With WALL-E, computer animation has self-consciously declared that it is an art form to be taken seriously. As the closing-credit sequence, which tours us through a history of visual art, demonstrates, computers are just one in a long line of tools what humanity has used to express itself. And each new tool presents us with an ethical question of how to use it.

Will we use computers as a tool to extend our passion, intimacy, and creativity, or will we limit them to an escapist substitute for true humanity? Pixar has made up their mind on which course to follow and is blazing the trail. In the process, they have created a masterpiece.

[After you see the film, I recommend listening to this fascinating interview with the director of WALL-E, Andrew Stanton.]

Monday, July 07, 2008

Parody: Andrews

I need to exorcise an earworm, and the only way to do that is to pass it on.

"Rehab", by Amy Winehouse, is an autobiographical track in which she enumerates her reasons for not entering a rehabilitation program for drinking. I love this song for its classic, big-band sound and Amy's profound vocals; I hate it for the way it makes self-destructive thoughts sound so cool. But in that, perhaps, it has something to teach us of the nature of that good-old concept known as sin.

Anyhow, a parody came to mind, perhaps autobiographical in nature, lampooning the sometimes anti-academic mindset of Adventist ministerial interns.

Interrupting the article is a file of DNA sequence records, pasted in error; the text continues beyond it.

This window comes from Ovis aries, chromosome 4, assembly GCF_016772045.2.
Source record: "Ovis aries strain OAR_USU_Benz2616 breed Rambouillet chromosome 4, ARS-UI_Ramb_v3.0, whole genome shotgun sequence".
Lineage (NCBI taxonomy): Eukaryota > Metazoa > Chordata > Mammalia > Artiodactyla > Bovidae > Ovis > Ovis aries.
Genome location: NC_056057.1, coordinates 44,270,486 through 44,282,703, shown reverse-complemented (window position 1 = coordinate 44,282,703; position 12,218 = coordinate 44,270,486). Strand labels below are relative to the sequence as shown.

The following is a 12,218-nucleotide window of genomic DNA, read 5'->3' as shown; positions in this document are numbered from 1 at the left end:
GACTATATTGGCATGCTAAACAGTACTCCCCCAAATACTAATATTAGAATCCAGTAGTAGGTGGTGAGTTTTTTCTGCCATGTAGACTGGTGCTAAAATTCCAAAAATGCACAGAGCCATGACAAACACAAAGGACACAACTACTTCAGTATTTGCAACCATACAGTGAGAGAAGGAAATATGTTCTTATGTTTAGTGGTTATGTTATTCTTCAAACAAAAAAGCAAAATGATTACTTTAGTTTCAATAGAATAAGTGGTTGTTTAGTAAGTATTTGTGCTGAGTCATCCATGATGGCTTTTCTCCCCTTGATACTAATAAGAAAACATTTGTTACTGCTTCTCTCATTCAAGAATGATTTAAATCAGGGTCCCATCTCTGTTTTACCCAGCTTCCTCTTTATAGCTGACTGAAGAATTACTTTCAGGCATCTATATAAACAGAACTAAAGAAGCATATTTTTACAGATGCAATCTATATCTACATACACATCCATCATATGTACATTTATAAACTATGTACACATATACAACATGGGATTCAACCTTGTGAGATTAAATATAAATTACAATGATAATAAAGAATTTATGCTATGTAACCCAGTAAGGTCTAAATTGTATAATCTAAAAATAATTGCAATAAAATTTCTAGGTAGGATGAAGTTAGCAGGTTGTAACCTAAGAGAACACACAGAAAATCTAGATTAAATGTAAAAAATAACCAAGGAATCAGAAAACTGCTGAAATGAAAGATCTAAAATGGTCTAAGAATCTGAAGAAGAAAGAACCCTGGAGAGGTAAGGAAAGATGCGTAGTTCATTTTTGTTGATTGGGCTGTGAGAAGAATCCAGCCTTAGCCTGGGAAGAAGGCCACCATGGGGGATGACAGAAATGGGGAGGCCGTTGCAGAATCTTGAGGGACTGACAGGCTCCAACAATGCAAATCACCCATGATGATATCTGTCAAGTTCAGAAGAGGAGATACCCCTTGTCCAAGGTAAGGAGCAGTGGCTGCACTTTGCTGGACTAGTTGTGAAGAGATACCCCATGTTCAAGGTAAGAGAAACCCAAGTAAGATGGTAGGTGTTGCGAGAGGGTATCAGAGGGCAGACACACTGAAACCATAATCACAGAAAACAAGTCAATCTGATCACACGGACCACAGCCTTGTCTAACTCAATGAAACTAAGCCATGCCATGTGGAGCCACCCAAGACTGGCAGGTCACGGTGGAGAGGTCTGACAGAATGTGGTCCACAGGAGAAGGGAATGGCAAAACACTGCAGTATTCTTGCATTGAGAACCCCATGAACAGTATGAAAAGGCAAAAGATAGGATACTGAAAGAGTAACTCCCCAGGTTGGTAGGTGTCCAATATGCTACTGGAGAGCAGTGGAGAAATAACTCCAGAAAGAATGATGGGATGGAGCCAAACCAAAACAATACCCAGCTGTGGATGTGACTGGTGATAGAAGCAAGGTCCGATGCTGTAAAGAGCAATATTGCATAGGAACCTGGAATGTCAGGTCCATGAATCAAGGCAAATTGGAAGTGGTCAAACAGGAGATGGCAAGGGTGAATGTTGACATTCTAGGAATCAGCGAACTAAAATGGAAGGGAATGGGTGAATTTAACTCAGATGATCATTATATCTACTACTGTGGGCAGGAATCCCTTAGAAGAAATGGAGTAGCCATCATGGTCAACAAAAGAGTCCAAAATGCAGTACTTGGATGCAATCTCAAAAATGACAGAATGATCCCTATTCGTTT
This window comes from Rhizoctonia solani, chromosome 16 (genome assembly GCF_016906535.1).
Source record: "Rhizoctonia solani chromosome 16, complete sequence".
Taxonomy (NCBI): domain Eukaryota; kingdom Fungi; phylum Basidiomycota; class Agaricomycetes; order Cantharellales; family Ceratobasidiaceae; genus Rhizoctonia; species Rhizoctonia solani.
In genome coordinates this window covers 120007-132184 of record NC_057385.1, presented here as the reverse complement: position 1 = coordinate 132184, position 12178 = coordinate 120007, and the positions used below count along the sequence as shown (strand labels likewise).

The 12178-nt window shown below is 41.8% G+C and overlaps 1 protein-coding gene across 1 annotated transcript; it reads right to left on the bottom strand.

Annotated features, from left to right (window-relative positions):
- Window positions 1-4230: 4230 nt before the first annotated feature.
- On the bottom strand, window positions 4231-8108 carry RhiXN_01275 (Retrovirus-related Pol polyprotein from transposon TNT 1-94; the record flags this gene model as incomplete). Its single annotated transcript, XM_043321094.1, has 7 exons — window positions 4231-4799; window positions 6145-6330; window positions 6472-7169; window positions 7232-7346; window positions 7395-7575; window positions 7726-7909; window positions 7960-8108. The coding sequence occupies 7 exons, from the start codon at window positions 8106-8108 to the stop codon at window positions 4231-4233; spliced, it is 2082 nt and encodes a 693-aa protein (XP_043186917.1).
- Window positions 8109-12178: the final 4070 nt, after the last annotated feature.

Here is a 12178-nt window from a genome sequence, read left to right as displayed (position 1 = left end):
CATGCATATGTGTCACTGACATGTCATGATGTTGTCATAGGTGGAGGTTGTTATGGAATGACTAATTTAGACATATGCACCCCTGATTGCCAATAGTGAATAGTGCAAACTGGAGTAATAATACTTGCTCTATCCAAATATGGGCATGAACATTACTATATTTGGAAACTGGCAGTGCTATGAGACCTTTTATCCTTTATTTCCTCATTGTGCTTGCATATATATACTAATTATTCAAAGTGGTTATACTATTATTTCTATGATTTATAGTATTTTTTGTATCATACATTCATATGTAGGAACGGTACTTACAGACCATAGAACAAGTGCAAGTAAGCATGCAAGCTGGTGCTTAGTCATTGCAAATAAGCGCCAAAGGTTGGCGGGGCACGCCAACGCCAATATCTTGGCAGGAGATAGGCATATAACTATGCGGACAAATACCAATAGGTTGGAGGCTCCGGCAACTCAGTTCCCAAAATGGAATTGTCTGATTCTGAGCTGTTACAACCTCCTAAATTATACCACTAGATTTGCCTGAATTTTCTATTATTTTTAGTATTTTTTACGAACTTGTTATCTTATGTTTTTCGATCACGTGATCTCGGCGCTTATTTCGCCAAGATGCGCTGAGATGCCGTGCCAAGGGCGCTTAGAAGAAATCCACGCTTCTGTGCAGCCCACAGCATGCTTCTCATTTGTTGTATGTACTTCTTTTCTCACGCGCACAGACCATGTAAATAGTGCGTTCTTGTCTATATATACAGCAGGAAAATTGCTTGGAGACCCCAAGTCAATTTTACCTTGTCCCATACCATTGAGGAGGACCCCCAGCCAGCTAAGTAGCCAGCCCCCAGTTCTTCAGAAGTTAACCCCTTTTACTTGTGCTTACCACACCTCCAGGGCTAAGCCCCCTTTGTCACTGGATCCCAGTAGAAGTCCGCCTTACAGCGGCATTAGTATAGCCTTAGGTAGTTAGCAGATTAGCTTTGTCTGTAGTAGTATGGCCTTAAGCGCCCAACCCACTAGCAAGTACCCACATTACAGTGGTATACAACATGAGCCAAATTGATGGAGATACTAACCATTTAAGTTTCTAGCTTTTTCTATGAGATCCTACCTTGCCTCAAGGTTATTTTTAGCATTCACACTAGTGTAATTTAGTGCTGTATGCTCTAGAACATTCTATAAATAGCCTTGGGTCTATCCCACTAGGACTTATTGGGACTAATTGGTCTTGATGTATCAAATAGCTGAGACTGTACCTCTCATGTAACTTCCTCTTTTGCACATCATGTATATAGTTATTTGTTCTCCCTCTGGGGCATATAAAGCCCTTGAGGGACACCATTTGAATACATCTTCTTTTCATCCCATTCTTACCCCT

by David Hamstra

They tried to make me go to Andrews;
I said no, no, no.
Yes I'm on track, but when I come back
You won't know, know, know.

I ain’t got the time.
And if my President thinks I'm fine...
He’s tried to make me go to Andrews;
I won't go, go, go.

I’d rather stay at home and pray.
I ain’t got 27 months.
'Cause there’s nothing, nothing you can teach me.
That I can't learn from Mrs. E. G. White.

Didn’t get a lot in class,
But I know it don’t come in a "C" pass.

They’re tryin' to make me go to Andrews;
I said no, no, no.
Yes I'm on track, but when I come back
You won't know, know, know.

I ain't got the time.
And if my President thinks I'm fine...
He’s tried to make me go to Andrews,
I won't go, go, go.

The man said, why do you think you here?
I said, I got no idea.
I'm gonna', I'm gonna' loose my focus,
So I always keep a Bible near.

Said, I just think you’re distressed.
Miss ministry? Yeah maybe.
Then go test.

They're tryin' to make me go to Andrews;
I said no, no, no.
Yes I'm on track, but when I come back
You won't know, know, know

I don’t ever wanna preach again.
I just, Ooo, I just need a friend.
I'm not gonna spend 2 years.
Have everyone think that I'm on the mend.